Washington, D.C. -> Overlea (N of Baltimore)
Distance (km) : 96
Time on bike : 5h 34m
Brutto time: 14.00 – 21.00
Avg : 17.1 km/h
Total (km) : 50.598
Altitude: 30 m
Difficulty: 3 of 5
As I know far too well at this stage of my global wanderings, all good things come to an end. This applies to my fantastic time here in Washington, D.C. with Mike and Trina as well.
Saying goodbye in the morning as they leave for work, I have this feeling that this is not the final farewell, that we’ll all meet up again some day, somewhere. Fingers crossed because I’ve been very pleased with the friendship that has grown over the last week with Mike and Trina – plus I’m hugely indebted to them on the universal favor account that we’re all part of, and I hope I can somehow make up for all they’ve given me (edible, non-edible, material and immaterial) if/once we meet again, in Denmark or elsewhere.
My electronic gadgets seem to let me down these days. A few months ago, my mid-range Canon lens stopped working, my laptop has given up on me, and my 2.000 USD HD video camera (bought in Malaysia in 2007) has caused me trouble since the bumpy roads of South America.
I guess this is to be expected, but still it sort of saddens me to be carrying around these dead dinosaurs. The problem is temporarily solved this morning, as I send a huge 15.5 lb (7.5 kg) package back to Denmark (75 USD postage, all in the name of lightweight travel. Auuuuu! That hurt). Out of sight, out of mind.
I still have my pocket camera so I’ll still be able to make movie clips. And now I can devote all my electronic love to my new Toshiba NB205-N311 netbook.
Mike and Trina gave me a print-out last night with a description of an alternative, bike-friendly route from D.C. to Baltimore that I’m following all day. Leaving the house on Q Street late afternoon brings an emotional melange of the sadness of leaving something/someone behind that you like and the evergreen excitement of being on the road again. Sometimes the hardest and the right things are the same…
This part of the US, the eastern corridor, is expectedly built up and I never really leave the suburbs on my way to Baltimore. But the ride is pleasant, mostly on bike paths or minor roads with only light traffic.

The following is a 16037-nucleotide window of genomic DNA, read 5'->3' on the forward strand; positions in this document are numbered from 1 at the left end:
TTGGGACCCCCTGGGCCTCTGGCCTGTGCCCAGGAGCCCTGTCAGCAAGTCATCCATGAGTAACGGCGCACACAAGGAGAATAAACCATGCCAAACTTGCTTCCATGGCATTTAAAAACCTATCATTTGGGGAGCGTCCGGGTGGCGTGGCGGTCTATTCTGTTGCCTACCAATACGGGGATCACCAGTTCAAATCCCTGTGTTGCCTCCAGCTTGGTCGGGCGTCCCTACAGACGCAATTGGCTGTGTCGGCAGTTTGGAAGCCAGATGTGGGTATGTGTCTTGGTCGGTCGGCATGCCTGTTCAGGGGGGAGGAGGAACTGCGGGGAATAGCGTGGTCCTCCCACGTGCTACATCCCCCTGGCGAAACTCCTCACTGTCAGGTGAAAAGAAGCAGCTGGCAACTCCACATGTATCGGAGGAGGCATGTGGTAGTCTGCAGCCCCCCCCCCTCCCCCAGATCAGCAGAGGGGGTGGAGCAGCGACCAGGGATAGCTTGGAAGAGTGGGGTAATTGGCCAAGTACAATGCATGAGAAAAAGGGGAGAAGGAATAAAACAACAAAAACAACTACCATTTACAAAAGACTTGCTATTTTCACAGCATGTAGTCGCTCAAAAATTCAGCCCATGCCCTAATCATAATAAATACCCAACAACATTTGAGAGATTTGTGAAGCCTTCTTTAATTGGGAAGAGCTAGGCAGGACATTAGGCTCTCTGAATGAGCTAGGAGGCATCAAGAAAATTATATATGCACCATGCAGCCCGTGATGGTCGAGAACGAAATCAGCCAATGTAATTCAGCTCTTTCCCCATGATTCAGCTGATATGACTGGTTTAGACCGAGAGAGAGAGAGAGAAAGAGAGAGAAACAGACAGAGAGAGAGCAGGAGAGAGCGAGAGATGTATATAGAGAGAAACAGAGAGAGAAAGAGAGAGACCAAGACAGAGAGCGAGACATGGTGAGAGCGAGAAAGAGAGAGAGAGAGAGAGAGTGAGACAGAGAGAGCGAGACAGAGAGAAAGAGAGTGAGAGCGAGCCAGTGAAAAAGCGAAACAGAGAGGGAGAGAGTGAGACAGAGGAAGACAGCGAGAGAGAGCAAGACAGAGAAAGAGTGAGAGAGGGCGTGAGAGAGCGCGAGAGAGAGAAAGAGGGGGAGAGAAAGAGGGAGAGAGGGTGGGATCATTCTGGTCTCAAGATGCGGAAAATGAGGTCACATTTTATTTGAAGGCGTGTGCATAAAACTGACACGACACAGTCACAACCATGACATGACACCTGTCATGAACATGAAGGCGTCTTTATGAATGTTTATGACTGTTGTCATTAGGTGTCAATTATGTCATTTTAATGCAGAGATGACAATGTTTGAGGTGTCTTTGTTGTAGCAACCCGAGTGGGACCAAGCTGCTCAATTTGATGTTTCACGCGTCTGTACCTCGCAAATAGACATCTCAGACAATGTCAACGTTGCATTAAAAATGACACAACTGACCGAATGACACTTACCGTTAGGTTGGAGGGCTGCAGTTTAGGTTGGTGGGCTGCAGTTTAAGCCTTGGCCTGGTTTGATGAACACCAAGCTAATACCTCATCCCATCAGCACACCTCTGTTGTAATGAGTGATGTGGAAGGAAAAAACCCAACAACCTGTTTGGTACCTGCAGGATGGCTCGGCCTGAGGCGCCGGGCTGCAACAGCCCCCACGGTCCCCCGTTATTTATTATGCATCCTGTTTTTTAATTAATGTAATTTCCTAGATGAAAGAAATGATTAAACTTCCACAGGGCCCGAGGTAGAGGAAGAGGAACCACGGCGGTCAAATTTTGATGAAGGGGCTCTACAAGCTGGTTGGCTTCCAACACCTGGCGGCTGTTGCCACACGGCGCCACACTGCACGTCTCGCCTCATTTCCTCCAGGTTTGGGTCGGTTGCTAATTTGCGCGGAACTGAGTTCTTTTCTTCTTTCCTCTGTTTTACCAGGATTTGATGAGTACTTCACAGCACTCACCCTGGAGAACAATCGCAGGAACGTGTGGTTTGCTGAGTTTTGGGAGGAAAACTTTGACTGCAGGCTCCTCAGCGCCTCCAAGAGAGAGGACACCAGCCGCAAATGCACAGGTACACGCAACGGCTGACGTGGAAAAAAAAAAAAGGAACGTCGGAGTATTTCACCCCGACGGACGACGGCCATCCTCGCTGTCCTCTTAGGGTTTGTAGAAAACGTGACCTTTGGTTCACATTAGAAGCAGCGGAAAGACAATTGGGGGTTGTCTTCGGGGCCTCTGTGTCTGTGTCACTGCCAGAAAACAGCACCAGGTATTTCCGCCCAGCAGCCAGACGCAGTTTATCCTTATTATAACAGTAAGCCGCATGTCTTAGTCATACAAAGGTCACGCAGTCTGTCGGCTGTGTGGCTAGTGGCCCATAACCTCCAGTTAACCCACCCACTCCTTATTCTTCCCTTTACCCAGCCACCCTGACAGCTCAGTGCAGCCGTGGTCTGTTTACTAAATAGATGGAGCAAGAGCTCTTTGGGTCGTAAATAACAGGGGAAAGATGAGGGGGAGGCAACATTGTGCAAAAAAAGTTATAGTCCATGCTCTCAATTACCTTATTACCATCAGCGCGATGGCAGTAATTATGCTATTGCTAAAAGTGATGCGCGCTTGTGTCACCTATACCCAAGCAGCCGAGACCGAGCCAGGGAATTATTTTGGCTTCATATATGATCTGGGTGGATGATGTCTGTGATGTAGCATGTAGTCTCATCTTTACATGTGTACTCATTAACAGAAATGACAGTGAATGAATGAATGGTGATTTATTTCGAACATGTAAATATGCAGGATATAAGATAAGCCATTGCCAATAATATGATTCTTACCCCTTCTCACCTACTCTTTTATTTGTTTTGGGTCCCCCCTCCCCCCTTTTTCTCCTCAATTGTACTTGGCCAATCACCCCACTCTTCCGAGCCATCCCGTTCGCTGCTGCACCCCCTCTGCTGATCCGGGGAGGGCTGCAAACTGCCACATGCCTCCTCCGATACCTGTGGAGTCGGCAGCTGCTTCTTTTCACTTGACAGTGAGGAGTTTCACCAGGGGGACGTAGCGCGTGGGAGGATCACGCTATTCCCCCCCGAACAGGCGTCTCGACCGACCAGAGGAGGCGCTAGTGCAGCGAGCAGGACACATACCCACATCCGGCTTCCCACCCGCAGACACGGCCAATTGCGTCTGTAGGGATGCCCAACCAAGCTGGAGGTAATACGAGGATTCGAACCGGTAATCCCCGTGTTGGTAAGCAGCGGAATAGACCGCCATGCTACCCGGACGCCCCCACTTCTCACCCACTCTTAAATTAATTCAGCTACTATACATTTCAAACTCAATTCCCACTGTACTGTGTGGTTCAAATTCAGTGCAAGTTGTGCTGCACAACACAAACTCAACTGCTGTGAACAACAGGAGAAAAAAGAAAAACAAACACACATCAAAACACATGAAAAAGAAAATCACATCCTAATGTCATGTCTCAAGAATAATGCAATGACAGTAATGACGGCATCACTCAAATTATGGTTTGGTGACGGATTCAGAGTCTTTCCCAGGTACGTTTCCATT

I have absolutely no idea where to spend the night, but I do know that I’m not going to pay for it. I hit the suburbs of Baltimore around 7PM, shadows are long, and I’m not really sure if it’s a good idea at all to go through downtown Baltimore (not the best kid on the block) this late in the day, not sure where to camp or anything.
Some of the ‘hoods southwest of downtown are definitely not places you’d want to bring your family for a Sunday picnic. Running low on alternatives, I just keep pedaling through the not-too-nice and gritty areas, not paying much attention to the seedy characters I pass by.
At 8PM I’m wam-bam in the center of downtown Baltimore. Nighttime approaches, and I decide this ain’t the time for my big-city sightseeing escapades, so I keep going. Springsteen’s on my mind. Got a wife and kids in Baltimore, Jack!
The seediness of the neighborhoods doesn’t exactly disappear on the other side of town. Even in broad daylight these areas would seem pretty dark. I hang a right on Hwy 1 that takes me out of town, towards Philadelphia. It’s dark, busy, and I can’t say I’m enjoying this last bit of the cycling day. I keep hoping for a church with a grassy, quiet backyard, but all I see is a busy and extended urban tongue that stretches waaay north.
A community center in the Baltimore suburb of Overlea shows me mercy. The fire flies seem to be my only companions (plus a few mosquitoes ready for a surprise late-dinner) on the grass behind the building, right next to some residential houses and just 80 m from the highway. Tent up, canned spaghetti down, and goodnight Zülle.
(Photos on their way…)